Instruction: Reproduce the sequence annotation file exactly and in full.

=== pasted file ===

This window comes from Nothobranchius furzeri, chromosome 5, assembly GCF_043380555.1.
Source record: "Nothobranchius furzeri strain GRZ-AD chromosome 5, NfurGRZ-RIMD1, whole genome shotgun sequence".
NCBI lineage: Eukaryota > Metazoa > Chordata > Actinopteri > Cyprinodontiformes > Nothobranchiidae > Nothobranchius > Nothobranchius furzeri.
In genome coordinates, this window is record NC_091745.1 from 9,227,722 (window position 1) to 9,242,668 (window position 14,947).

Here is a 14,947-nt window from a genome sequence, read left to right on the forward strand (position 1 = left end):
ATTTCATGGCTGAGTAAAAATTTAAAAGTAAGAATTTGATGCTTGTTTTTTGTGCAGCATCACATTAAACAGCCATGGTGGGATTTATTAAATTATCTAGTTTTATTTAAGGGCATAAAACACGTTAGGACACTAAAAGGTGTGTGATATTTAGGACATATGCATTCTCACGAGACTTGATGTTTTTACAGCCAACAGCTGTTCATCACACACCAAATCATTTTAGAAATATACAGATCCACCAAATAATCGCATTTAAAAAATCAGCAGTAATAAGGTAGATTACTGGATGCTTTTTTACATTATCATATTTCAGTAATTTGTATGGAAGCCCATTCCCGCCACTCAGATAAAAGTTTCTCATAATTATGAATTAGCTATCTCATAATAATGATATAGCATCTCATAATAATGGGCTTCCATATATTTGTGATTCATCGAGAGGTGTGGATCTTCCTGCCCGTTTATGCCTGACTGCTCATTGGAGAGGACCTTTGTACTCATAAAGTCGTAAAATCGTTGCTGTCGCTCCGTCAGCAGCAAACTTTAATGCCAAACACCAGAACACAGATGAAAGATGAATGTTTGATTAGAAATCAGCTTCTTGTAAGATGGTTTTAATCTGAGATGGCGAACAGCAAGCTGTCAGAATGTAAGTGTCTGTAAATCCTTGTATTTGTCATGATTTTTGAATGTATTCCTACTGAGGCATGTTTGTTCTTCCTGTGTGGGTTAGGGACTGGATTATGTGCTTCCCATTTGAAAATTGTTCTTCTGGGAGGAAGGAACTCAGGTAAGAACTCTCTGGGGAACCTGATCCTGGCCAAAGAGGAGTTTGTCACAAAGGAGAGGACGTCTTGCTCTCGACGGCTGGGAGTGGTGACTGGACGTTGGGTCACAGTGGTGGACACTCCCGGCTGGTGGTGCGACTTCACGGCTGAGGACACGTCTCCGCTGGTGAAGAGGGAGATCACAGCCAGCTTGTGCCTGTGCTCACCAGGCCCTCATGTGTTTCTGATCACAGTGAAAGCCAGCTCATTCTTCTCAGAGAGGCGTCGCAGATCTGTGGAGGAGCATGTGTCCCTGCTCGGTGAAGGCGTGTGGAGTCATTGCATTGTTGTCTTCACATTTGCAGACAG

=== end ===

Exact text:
This window comes from Nothobranchius furzeri, chromosome 5, assembly GCF_043380555.1.
Source record: "Nothobranchius furzeri strain GRZ-AD chromosome 5, NfurGRZ-RIMD1, whole genome shotgun sequence".
NCBI lineage: Eukaryota > Metazoa > Chordata > Actinopteri > Cyprinodontiformes > Nothobranchiidae > Nothobranchius > Nothobranchius furzeri.
In genome coordinates, this window is record NC_091745.1 from 9,227,722 (window position 1) to 9,242,668 (window position 14,947).

Here is a 14,947-nt window from a genome sequence, read left to right on the forward strand (position 1 = left end):
ATTTCATGGCTGAGTAAAAATTTAAAAGTAAGAATTTGATGCTTGTTTTTTGTGCAGCATCACATTAAACAGCCATGGTGGGATTTATTAAATTATCTAGTTTTATTTAAGGGCATAAAACACGTTAGGACACTAAAAGGTGTGTGATATTTAGGACATATGCATTCTCACGAGACTTGATGTTTTTACAGCCAACAGCTGTTCATCACACACCAAATCATTTTAGAAATATACAGATCCACCAAATAATCGCATTTAAAAAATCAGCAGTAATAAGGTAGATTACTGGATGCTTTTTTACATTATCATATTTCAGTAATTTGTATGGAAGCCCATTCCCGCCACTCAGATAAAAGTTTCTCATAATTATGAATTAGCTATCTCATAATAATGATATAGCATCTCATAATAATGGGCTTCCATATATTTGTGATTCATCGAGAGGTGTGGATCTTCCTGCCCGTTTATGCCTGACTGCTCATTGGAGAGGACCTTTGTACTCATAAAGTCGTAAAATCGTTGCTGTCGCTCCGTCAGCAGCAAACTTTAATGCCAAACACCAGAACACAGATGAAAGATGAATGTTTGATTAGAAATCAGCTTCTTGTAAGATGGTTTTAATCTGAGATGGCGAACAGCAAGCTGTCAGAATGTAAGTGTCTGTAAATCCTTGTATTTGTCATGATTTTTGAATGTATTCCTACTGAGGCATGTTTGTTCTTCCTGTGTGGGTTAGGGACTGGATTATGTGCTTCCCATTTGAAAATTGTTCTTCTGGGAGGAAGGAACTCAGGTAAGAACTCTCTGGGGAACCTGATCCTGGCCAAAGAGGAGTTTGTCACAAAGGAGAGGACGTCTTGCTCTCGACGGCTGGGAGTGGTGACTGGACGTTGGGTCACAGTGGTGGACACTCCCGGCTGGTGGTGCGACTTCACGGCTGAGGACACGTCTCCGCTGGTGAAGAGGGAGATCACAGCCAGCTTGTGCCTGTGCTCACCAGGCCCTCATGTGTTTCTGATCACAGTGAAAGCCAGCTCATTCTTCTCAGAGAGGCGTCGCAGATCTGTGGAGGAGCATGTGTCCCTGCTCGGTGAAGGCGTGTGGAGTCATTGCATTGTTGTCTTCACATTTGCAGACAG